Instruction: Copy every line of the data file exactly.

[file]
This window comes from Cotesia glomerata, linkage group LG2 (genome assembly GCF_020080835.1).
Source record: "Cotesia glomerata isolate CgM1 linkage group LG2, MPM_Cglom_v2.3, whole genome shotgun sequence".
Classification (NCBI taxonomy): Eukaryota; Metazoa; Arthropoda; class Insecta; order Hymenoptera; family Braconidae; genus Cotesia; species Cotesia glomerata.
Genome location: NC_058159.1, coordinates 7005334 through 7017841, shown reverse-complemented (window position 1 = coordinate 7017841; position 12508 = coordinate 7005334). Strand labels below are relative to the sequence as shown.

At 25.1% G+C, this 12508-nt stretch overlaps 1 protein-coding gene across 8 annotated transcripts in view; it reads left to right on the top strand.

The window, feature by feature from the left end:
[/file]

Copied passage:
This window comes from Cotesia glomerata, linkage group LG2 (genome assembly GCF_020080835.1).
Source record: "Cotesia glomerata isolate CgM1 linkage group LG2, MPM_Cglom_v2.3, whole genome shotgun sequence".
Classification (NCBI taxonomy): Eukaryota; Metazoa; Arthropoda; class Insecta; order Hymenoptera; family Braconidae; genus Cotesia; species Cotesia glomerata.
Genome location: NC_058159.1, coordinates 7005334 through 7017841, shown reverse-complemented (window position 1 = coordinate 7017841; position 12508 = coordinate 7005334). Strand labels below are relative to the sequence as shown.

At 25.1% G+C, this 12508-nt stretch overlaps 1 protein-coding gene across 8 annotated transcripts in view; it reads left to right on the top strand.

The window, feature by feature from the left end: